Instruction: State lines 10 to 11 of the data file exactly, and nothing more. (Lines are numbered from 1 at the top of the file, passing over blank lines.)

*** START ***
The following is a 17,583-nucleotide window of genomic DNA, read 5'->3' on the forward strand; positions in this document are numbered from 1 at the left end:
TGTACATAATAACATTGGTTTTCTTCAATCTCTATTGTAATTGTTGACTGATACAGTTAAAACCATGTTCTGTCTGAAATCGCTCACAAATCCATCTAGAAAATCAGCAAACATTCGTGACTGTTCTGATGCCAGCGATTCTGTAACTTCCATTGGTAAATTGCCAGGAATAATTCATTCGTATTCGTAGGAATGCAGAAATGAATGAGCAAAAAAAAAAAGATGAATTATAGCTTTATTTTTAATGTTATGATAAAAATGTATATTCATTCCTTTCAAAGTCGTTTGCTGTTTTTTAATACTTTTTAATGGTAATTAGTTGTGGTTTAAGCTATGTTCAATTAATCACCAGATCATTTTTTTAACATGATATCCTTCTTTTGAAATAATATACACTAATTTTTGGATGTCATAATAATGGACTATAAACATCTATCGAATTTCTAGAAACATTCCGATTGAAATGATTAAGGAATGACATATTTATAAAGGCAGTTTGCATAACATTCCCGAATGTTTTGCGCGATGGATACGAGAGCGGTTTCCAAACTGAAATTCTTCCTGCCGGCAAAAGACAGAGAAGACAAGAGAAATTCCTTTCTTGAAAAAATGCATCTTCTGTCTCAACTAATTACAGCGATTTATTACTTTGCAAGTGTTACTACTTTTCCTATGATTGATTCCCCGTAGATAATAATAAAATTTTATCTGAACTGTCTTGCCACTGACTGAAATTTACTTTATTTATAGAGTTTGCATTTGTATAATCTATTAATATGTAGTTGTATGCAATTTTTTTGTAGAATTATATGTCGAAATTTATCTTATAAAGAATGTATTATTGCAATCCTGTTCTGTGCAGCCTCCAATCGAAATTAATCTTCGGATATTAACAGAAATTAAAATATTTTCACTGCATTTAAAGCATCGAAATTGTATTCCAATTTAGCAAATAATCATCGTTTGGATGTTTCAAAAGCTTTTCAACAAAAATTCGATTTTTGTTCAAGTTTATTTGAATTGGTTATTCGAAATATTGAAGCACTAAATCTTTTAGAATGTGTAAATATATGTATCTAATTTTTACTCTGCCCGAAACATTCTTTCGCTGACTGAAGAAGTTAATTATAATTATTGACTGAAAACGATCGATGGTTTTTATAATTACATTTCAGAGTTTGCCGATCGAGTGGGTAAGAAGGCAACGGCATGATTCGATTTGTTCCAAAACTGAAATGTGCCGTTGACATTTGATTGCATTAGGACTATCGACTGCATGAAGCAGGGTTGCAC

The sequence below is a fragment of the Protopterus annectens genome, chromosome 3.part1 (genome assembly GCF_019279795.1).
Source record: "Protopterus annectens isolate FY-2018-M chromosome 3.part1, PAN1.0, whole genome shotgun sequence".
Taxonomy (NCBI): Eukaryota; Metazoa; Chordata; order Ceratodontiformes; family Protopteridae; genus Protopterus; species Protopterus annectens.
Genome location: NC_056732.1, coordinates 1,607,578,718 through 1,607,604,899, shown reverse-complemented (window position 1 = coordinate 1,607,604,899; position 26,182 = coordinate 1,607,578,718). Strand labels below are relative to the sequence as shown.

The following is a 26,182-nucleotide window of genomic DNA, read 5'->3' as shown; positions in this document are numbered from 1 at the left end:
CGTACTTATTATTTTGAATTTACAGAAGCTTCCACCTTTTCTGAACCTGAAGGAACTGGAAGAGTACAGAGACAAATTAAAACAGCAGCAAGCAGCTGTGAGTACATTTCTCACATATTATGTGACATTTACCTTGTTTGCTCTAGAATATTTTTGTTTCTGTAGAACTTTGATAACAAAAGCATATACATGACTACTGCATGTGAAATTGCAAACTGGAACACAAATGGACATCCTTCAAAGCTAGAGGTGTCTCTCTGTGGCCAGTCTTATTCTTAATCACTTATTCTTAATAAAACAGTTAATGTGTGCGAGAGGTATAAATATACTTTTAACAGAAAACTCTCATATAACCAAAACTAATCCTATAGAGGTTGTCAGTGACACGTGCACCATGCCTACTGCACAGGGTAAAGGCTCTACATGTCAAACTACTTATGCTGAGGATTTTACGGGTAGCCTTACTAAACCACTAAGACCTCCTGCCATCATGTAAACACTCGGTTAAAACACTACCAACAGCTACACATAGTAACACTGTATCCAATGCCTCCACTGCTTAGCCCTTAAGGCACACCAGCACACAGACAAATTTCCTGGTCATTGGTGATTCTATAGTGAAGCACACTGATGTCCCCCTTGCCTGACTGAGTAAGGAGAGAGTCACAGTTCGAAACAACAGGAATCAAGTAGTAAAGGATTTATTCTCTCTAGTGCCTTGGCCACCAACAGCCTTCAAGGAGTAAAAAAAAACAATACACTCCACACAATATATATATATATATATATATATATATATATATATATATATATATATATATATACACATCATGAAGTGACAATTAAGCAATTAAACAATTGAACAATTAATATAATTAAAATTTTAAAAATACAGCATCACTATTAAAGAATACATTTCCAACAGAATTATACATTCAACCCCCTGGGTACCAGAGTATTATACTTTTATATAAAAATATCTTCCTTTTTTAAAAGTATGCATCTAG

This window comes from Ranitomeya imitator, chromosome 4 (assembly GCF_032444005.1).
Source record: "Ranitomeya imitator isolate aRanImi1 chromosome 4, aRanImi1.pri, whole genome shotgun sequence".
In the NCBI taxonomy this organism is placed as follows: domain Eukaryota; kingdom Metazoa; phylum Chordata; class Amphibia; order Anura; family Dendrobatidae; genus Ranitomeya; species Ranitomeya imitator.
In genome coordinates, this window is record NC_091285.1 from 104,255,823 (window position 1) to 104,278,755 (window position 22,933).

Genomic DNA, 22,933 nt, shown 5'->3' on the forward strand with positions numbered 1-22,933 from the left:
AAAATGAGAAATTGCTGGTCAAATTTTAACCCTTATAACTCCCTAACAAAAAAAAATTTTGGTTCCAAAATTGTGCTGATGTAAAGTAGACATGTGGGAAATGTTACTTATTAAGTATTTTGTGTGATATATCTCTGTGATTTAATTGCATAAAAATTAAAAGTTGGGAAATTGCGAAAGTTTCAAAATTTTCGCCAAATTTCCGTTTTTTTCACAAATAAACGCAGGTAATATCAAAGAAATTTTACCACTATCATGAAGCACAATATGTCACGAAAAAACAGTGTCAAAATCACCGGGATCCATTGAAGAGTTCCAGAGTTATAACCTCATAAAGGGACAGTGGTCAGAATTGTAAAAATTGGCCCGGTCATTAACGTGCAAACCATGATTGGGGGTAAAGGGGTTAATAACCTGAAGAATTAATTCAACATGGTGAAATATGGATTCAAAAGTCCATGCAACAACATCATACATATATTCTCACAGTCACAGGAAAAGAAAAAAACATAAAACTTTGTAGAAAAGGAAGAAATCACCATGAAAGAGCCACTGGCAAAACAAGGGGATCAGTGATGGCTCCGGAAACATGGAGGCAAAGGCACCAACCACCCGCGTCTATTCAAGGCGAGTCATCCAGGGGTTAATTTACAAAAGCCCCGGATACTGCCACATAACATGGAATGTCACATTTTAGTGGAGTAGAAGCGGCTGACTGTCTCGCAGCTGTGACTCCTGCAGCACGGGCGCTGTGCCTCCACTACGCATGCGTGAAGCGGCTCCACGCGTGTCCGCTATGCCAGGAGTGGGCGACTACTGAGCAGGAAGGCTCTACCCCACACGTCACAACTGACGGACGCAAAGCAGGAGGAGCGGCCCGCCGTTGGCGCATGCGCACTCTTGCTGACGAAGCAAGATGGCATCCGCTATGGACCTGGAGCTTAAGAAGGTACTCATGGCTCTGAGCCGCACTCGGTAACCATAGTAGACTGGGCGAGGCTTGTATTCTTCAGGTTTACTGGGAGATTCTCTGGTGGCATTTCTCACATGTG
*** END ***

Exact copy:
Source record: "Ranitomeya imitator isolate aRanImi1 chromosome 4, aRanImi1.pri, whole genome shotgun sequence".
In the NCBI taxonomy this organism is placed as follows: domain Eukaryota; kingdom Metazoa; phylum Chordata; class Amphibia; order Anura; family Dendrobatidae; genus Ranitomeya; species Ranitomeya imitator.